Twitter, A Thing Of The Past?


Angelina Simmons, Staff Writer

Twitter: Is it a thing of the past, or will Elon Musk breathe new life into it?

On April 25, Elon Musk announced his intent to buy Twitter, which has critics on both sides flapping their wings. Twitter is a social media platform where people can express their thoughts and opinions on various interests. Some fear that his acquisition will stifle users’ freedom of speech, while others believe that it will open the doors to more diverse communication. However, not many are talking about a very critical piece of this puzzle: how the next generation of users even feels about this particular platform.

Sophomore Kiara Hashberger explains her views. “I don’t really use Twitter at all, so I really don’t know if it’s relevant anymore. I don’t really like using it,” she goes on to say. “It’s kind of out of date with some things.”

In today’s world of social media, many apps compete for the opportunity to become popular with the next generation; however, Twitter has recently become the topic of some controversy, specifically whether Elon Musk should have even purchased Twitter. Musk made an offer of $43 billion,which was eventually accepted. 

However, the question teens are asking is this: “Did Musk buy the wrong social platform?” Younger users are debating Twitter’s relevance among the vast sea of available platforms. Hashberger shares her thoughts on that, as well. “I mostly use Instagram because it’s an easier platform, in my opinion, to use.”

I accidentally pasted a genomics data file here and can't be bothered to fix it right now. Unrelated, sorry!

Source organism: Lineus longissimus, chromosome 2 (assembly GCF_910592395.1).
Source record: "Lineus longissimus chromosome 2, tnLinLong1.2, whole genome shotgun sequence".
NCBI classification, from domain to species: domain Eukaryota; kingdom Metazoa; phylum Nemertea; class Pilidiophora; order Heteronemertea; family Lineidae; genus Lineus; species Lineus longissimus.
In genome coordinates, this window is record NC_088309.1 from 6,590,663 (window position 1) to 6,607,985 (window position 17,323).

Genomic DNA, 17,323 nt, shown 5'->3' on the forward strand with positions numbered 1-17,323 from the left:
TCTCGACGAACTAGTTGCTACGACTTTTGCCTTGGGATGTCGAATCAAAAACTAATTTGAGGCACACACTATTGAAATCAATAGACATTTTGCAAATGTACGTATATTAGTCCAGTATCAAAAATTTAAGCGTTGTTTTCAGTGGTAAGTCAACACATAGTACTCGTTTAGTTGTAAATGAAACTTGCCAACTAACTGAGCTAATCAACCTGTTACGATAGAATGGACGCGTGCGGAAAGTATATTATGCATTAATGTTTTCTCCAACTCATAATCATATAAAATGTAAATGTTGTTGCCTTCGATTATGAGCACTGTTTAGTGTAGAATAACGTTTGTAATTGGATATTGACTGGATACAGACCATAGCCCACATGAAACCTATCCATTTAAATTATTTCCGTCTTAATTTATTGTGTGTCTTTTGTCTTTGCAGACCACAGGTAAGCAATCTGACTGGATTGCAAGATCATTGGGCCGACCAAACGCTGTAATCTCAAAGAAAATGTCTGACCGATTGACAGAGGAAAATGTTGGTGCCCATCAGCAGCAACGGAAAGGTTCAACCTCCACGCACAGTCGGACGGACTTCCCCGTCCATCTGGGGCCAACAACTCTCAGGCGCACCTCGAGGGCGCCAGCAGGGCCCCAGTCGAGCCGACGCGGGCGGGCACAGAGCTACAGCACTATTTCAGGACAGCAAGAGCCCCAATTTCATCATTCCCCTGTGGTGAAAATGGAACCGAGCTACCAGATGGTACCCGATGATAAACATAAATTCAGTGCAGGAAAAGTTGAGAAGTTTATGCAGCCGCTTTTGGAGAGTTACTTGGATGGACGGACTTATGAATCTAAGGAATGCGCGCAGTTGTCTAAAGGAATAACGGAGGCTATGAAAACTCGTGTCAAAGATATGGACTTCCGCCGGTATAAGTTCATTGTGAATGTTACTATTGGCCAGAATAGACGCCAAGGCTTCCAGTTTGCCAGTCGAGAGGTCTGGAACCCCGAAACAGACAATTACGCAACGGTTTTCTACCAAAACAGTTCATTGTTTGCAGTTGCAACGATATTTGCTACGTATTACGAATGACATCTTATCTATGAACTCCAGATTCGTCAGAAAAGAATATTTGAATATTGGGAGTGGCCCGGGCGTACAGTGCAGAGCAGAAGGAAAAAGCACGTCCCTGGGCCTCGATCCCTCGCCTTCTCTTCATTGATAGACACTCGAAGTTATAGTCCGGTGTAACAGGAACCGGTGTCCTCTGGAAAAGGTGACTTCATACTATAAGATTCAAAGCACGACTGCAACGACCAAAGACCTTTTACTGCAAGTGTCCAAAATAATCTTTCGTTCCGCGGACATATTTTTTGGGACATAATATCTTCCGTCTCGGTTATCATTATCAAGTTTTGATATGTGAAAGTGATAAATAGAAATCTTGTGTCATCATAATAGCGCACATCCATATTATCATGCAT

Many people may share that opinion, but until Musk makes any changes, it will be hard to tell if easier is always better. Sites like Instagram, Tik Tok, and Snapchat have filters people can use to improve looks and play around with different types of music. This allows the population to share common interests about many topics visually, while Twitter is mainly about expressing opinions verbally.

So, will Twitter make a comeback? That has yet to be determined–but never rule anything out, especially with Musk’s technologically innovative thinking. However, as Hashberger notes, maybe it’s just better if it’s “easier to use.”